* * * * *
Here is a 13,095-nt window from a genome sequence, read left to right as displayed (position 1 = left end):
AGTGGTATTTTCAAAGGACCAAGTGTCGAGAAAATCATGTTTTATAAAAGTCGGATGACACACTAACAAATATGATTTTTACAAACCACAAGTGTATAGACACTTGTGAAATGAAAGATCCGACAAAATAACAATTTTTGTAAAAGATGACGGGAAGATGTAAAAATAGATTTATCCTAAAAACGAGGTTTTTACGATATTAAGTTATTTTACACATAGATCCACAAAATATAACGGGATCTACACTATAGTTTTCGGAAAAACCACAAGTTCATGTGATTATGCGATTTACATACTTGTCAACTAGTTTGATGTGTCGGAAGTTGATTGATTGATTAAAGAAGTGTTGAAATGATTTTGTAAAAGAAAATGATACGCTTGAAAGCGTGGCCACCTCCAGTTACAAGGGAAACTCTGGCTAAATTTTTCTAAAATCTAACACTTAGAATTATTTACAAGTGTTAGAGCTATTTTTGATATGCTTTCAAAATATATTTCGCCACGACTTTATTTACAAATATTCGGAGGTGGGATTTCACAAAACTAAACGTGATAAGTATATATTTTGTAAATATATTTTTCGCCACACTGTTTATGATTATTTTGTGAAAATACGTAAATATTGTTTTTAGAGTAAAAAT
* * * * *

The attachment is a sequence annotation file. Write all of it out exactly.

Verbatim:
Here is a 13,095-nt window from a genome sequence, read left to right as displayed (position 1 = left end):
AGTGGTATTTTCAAAGGACCAAGTGTCGAGAAAATCATGTTTTATAAAAGTCGGATGACACACTAACAAATATGATTTTTACAAACCACAAGTGTATAGACACTTGTGAAATGAAAGATCCGACAAAATAACAATTTTTGTAAAAGATGACGGGAAGATGTAAAAATAGATTTATCCTAAAAACGAGGTTTTTACGATATTAAGTTATTTTACACATAGATCCACAAAATATAACGGGATCTACACTATAGTTTTCGGAAAAACCACAAGTTCATGTGATTATGCGATTTACATACTTGTCAACTAGTTTGATGTGTCGGAAGTTGATTGATTGATTAAAGAAGTGTTGAAATGATTTTGTAAAAGAAAATGATACGCTTGAAAGCGTGGCCACCTCCAGTTACAAGGGAAACTCTGGCTAAATTTTTCTAAAATCTAACACTTAGAATTATTTACAAGTGTTAGAGCTATTTTTGATATGCTTTCAAAATATATTTCGCCACGACTTTATTTACAAATATTCGGAGGTGGGATTTCACAAAACTAAACGTGATAAGTATATATTTTGTAAATATATTTTTCGCCACACTGTTTATGATTATTTTGTGAAAATACGTAAATATTGTTTTTAGAGTAAAAAT